Linux, X and Logitech

I’ve had a Logitech diNovo Mini as my TV computer keyboard for a few years.  It works as well as you’d suspect a wireless keyboard to work: It loses contact with the receiver a couple of times a month and needs to be switched off and then on again, but otherwise it’s OK.  Doesn’t lose too many keystrokes.

Logitech diNovo Mini

But it’s starting to fail mechanically, I think.  The larger buttons (Enter, Del, etc) now only work if I press them…  just…  so…

I looked around for new media keyboards, but they’re either too big, or unusably small.  This was kinda just right.  So I went off to eBay and got a couple of new old ones.

At least that’s what I thought I bought.  Instead I got a couple of Lenovo TV730 keyboards, which is apparently also called Logitech Mini Controller.

Logitech TV730

See?  Very similar.

And here my troubles began.  This Logitech came with a different, smaller receiver:

Much small

The receiver works fine under Linux, but I could only get about two meters range.  (That’s seven microfurloughs in Imperial measurements, I think.)  But I had it plugged in like this:

I should wash those grease stains off the front

After bitching about this on IRC a bit, I tried using an USB extension cord.  Like this:

Very finger

And then I got, like, an 11 meter range, through two (pretty light) walls!  So the metal in the computer case messed up those radio signals or something?  Ok, we’re on!  This is doable!

And then I discovered that some of the keys don’t work in Xorg.  In particular, the PgUp and PgDown keys give exactly zero X events, according to xev.  That’s no fun.

I fired up the ever-useful evrouter utility:

quimbies:~# evrouter -f -d /dev/input/event*
"Logitech TV730" "/dev/input/event9" none key/402 "fill this in!"
"Logitech TV730" "/dev/input/event9" none key/403 "fill this in!"

key/402?  That’s a suspiciously high number.  And duckgoing around shows that this is a well-known ancient X problem: X can’t deal with events that has a numerical value over 255.

This was reported as a bug at least as early as 2007, and apparently they (sort of) started working on it.  But they didn’t fix it.  Instead this very nice person wrote a simpler fix that allows you to just remap these problematic keystrokes into other keystrokes.  Yes, it’s a hack, but if you’re not going to provide a real solution in 8 years, I think it might be better to just include the hack, don’t you think?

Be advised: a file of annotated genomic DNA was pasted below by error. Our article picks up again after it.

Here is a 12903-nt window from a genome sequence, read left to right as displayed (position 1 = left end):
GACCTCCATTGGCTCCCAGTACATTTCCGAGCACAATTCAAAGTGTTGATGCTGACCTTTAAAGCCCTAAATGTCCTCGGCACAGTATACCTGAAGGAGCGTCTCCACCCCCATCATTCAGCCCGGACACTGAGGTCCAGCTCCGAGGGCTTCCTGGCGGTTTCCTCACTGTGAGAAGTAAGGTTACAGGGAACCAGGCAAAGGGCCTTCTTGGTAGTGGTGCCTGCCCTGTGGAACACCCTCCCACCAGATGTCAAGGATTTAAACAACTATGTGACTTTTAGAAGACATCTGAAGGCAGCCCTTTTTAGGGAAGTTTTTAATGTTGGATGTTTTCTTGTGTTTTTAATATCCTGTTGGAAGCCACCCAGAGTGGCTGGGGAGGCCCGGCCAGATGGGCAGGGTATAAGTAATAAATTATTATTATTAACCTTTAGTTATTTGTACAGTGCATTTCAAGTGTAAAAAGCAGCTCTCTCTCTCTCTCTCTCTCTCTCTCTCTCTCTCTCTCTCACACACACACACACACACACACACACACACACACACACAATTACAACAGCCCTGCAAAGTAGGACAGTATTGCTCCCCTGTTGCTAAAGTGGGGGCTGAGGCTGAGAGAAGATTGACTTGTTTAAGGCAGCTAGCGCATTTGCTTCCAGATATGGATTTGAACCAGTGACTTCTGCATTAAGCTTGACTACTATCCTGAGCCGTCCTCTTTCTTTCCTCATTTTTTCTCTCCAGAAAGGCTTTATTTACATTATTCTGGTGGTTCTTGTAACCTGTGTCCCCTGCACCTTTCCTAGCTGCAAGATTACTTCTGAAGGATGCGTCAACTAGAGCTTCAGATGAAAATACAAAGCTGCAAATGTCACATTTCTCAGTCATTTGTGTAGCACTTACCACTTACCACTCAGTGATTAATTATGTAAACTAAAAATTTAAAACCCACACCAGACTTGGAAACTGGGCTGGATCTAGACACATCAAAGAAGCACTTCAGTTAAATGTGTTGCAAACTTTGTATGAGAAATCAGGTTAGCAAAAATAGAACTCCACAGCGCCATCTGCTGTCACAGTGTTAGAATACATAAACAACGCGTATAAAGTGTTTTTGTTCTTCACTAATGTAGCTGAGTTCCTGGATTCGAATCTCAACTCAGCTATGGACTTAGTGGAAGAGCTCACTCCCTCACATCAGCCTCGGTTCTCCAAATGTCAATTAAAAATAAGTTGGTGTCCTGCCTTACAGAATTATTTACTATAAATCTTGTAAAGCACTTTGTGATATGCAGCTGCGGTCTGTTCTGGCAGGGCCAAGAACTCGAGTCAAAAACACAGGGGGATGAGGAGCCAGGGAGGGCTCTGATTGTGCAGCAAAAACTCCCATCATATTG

Obviously the Xorg people didn’t, so you still have to build your own  The link up there has good instructions on how to build and install this driver into your X, so I won’t repeat that.

For my device, I put the following into my /etc/X11/xorg.conf:

Section "InputDevice"
 Identifier "Logitec TV730"
 Driver "evdev"
 Option "Device" "/dev/input/tv730"
 Option "event_key_remap" "402=112 403=117 272=89"

This remaps the weird PgUp/PgDown keystrokes into the normal ones.

To get the device to show up under that name, I put the following into my udev setup.  This is with the current Debian; your mileage will vary.

quimbies:~# cat /etc/udev/rules.d/10-tv730.rules
KERNEL=="event[0-9]*", ATTRS{idVendor}=="046d", ATTRS{idProduct}=="c52b", SYMLINK+="input/tv730", GROUP="input"

However, it’s not totally unproblematic.  If I pull the receiver out and then put it back in again, X will sometimes not believe that it’s been inserted:

[3275248.027] (**) Logitech TV730: Applying InputClass "evdev keyboard catchall"
[3275248.027] (II) Using input driver 'evdev' for 'Logitech TV730'
[3275248.027] (**) Logitech TV730: always reports core events
[3275248.027] (**) evdev: Logitech TV730: Device: "/dev/input/event9"
[3275248.027] (WW) evdev: Logitech TV730: device file is duplicate. Ignoring.
[3275248.032] (EE) PreInit returned 8 for "Logitech TV730"


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